Donors show support for Luther Bean Museum and the Salazar Rio Grande del Norte Center


ken salazar speaks to a gathering of people in the museum the mural is visible in the background

Ken Salazar addresses friends and family.

The Adams State University Luther Bean Museum and Salazar Rio Grande del Norte Center hosted a fundraiser on July 15, attended by 63 people. The event included a welcome by President Beverlee J. McClure, and comments by Secretary Ken Salazar, who urged participants to support the university and museum. Master Santero Geronimo Olivas '93 gave a presentation on the creation of retablos and santos.

The Salazar Rio Grande del Norte Center was established by a generous donation from the Emma and Henry Salazar family in 2016. The gift to the institution provides scholarships, funds for the museum improvement through the virtual Salazar Center, and a student museum internship. The fundraiser will become an annual event to aid further development of both the museum and Salazar Center.

geronimo olivas stands behind a podium holding a retablo with a saint painted on the front

Master Santero Geronimo Olivas '93

The evening included opportunities for patrons to "adopt" an artifact, bid on silent auction items, and purchase museum memberships. Silent auction items included a San Isidro Labrador Santo made and donated by Geronimo Olivas; a watercolor painted and donated by Stephen Quiller; a ceramic pot created and donated by Cloyde Snook; and two ceramic vessels created by Sister Mary Lavey and donated by Suzy Husmann.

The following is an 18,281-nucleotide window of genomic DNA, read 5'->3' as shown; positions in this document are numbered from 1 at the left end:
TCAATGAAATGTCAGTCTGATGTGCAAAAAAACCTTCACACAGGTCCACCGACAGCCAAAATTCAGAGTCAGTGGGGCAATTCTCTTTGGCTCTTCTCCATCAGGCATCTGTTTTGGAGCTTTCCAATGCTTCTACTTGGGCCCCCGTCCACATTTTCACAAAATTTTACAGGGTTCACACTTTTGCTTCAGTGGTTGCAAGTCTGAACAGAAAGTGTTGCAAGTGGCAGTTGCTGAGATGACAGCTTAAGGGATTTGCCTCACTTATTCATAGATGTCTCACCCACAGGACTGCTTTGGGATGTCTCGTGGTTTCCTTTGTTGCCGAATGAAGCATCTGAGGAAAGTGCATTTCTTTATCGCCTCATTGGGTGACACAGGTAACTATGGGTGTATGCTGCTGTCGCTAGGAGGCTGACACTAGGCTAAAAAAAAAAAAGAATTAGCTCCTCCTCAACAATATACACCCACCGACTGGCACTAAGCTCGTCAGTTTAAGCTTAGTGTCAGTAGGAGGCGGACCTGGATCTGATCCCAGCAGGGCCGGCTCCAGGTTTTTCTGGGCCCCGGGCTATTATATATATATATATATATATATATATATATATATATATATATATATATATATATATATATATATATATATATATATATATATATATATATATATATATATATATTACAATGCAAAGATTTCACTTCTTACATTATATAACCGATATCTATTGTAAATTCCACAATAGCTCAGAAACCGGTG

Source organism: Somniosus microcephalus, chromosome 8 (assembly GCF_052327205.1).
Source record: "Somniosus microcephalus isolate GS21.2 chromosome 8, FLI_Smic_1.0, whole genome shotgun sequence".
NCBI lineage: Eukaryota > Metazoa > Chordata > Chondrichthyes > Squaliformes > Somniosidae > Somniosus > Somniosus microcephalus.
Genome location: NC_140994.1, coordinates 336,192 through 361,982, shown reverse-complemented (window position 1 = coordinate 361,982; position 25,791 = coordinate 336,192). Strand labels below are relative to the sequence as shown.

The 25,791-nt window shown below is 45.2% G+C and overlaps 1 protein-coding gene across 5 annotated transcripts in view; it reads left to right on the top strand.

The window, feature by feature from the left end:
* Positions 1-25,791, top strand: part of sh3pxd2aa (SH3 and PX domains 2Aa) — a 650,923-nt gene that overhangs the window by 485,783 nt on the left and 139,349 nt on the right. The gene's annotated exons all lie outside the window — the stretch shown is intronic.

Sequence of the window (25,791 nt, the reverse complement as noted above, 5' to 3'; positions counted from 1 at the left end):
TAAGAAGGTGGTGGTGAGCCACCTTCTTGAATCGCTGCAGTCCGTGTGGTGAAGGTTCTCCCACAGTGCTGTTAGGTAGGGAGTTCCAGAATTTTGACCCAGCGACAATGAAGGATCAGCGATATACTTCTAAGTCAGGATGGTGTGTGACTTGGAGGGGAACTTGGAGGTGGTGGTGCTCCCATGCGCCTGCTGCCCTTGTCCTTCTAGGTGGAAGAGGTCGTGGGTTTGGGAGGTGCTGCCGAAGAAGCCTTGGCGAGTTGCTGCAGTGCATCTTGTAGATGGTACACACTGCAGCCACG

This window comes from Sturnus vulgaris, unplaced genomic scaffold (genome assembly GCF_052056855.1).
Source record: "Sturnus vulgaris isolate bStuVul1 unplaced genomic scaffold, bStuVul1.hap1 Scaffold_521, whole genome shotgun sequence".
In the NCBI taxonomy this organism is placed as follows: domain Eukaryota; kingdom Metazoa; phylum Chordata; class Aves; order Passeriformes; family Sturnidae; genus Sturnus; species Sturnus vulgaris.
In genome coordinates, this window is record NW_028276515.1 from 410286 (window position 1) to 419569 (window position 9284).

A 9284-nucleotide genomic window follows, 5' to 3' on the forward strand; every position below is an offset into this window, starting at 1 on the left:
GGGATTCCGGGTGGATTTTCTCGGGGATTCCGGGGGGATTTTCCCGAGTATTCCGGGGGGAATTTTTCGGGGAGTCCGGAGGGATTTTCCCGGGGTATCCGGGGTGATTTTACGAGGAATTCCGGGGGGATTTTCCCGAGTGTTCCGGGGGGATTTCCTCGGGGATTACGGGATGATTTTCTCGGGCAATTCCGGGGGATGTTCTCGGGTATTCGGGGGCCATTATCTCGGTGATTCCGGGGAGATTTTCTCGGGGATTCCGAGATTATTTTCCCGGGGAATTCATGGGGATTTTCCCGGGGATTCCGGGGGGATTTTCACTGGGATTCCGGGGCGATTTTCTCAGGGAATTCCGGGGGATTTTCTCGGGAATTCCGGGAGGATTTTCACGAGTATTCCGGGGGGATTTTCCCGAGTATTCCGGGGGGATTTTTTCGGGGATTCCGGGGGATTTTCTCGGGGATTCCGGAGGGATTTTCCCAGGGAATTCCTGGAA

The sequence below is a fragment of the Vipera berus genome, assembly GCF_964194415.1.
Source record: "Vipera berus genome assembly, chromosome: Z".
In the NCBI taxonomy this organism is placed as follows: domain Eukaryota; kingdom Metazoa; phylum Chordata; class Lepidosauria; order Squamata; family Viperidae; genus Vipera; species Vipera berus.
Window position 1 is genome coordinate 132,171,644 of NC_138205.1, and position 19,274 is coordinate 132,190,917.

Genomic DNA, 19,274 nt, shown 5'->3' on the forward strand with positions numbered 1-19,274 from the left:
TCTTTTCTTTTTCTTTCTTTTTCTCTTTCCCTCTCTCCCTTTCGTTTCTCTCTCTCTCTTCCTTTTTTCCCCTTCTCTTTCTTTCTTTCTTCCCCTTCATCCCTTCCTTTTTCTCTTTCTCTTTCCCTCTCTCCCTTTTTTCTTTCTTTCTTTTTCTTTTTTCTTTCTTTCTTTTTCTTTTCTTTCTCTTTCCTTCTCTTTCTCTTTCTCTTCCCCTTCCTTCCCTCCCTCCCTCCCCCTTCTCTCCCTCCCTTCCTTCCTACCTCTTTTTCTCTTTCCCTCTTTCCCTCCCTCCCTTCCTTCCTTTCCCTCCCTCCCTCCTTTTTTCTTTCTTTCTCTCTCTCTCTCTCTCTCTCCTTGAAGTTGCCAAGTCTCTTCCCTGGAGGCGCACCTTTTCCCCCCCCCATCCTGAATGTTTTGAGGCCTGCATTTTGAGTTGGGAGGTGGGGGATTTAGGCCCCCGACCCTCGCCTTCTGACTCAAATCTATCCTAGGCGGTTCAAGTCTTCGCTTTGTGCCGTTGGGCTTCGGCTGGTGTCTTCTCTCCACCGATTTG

According to Tammy Lopez, executive director of the Adams State Foundation, the fundraiser generated $1,000 in "Adopt an Artifact" pledges and $2,695 from the silent auction, and garnered four new Luther Bean Museum memberships.

Housed in the Luther Bean Museum, the Salazar Rio Grande del Norte Center is dedicated to preservation of the natural and cultural resources of the upper Rio Grande region. The Luther Bean Museum collection reflects the rich history and archaeology of the Rio Grande in Colorado. This ranges from the ancient history of Native Americans in the Rio Grande gorge to exploration from Santa Fe into the San Luis Valley that began in the 1700s, and the first settlements in Colorado, begun immediately after the Mexican-American War in 1848.

 Salazar Rio Grande del Norte Center